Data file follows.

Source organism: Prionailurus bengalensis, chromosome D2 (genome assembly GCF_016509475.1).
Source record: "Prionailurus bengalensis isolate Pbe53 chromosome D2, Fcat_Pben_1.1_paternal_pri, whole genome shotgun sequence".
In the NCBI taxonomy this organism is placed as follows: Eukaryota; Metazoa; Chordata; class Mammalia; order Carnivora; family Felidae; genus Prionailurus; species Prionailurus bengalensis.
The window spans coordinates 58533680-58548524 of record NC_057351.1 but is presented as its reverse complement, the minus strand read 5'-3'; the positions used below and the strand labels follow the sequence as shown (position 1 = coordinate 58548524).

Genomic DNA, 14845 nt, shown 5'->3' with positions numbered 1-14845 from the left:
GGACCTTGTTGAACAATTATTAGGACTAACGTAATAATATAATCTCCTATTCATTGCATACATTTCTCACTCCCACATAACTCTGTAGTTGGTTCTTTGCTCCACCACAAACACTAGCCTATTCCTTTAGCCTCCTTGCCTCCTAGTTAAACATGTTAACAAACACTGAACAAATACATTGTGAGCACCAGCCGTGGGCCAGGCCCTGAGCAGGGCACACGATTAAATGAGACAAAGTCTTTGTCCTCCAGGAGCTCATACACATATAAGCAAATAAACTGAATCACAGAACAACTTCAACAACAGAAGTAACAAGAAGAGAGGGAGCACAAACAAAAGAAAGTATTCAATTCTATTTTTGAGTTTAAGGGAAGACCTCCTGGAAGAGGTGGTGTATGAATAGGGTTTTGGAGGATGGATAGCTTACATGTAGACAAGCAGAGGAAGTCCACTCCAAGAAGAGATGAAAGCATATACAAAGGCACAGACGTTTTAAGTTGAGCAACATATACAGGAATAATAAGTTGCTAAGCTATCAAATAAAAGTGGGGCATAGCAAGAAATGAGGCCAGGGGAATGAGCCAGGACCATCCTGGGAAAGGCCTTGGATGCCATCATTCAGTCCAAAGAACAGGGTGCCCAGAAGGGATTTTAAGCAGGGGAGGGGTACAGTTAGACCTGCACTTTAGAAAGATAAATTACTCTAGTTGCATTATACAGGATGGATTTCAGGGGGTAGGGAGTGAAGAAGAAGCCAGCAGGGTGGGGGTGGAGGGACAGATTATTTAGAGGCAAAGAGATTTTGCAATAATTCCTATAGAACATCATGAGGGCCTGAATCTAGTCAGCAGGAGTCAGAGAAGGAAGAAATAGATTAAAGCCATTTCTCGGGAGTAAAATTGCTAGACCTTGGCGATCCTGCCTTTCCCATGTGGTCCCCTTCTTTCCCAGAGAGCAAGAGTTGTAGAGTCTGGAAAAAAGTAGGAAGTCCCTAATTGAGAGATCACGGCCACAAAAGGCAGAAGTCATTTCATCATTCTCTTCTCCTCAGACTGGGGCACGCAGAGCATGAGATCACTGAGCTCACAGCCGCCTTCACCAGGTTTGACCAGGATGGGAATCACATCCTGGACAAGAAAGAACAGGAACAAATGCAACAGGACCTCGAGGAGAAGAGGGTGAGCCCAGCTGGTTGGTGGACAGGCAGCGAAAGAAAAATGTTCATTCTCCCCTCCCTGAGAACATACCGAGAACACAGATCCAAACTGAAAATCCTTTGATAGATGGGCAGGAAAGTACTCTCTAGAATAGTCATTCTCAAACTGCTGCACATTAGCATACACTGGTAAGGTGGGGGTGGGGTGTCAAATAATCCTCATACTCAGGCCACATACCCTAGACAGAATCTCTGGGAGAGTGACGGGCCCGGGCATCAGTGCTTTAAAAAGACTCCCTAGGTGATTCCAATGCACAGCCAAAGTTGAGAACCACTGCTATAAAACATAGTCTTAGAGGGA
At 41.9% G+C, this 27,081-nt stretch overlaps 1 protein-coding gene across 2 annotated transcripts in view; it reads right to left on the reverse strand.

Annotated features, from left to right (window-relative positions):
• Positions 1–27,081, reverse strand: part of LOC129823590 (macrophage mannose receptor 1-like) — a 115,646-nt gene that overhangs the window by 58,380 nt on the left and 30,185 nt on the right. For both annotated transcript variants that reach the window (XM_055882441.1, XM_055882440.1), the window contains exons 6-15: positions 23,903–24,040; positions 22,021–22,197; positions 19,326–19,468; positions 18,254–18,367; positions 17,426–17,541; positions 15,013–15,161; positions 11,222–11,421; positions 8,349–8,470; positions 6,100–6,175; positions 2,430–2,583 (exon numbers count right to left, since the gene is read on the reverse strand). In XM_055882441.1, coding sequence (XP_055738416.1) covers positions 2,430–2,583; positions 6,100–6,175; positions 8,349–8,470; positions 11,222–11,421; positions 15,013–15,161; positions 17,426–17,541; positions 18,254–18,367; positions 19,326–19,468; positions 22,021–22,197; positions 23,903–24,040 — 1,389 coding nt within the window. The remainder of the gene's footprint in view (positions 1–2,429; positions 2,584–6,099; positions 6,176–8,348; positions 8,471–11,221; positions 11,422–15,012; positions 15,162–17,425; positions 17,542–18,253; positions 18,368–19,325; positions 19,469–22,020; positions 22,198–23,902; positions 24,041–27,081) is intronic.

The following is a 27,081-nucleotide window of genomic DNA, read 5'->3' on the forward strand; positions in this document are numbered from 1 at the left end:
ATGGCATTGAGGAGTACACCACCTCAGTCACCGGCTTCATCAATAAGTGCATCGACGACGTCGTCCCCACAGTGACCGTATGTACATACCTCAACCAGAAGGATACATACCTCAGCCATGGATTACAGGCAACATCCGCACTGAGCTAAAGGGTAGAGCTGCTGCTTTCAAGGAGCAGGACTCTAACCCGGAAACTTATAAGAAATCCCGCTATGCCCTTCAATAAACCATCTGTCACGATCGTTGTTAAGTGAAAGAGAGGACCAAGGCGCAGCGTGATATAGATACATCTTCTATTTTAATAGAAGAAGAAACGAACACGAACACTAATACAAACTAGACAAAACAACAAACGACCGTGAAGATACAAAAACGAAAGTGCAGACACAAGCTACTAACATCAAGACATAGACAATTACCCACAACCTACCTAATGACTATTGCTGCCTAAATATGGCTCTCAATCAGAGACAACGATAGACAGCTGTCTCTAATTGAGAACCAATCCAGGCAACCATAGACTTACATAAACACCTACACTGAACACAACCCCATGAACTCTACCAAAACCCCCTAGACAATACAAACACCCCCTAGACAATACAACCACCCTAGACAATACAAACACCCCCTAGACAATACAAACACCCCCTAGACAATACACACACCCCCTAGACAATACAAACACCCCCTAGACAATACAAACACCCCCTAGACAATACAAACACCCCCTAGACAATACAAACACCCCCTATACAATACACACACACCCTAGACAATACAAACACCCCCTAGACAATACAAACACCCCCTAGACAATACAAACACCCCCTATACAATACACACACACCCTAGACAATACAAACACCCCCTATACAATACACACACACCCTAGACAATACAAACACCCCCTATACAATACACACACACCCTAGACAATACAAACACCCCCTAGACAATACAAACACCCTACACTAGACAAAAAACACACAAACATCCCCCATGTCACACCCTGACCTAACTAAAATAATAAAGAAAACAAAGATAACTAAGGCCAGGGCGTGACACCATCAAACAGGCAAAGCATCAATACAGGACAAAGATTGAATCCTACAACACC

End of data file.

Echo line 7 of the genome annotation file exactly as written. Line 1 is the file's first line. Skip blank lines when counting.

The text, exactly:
At 41.9% G+C, this 27,081-nt stretch overlaps 1 protein-coding gene across 2 annotated transcripts in view; it reads right to left on the reverse strand.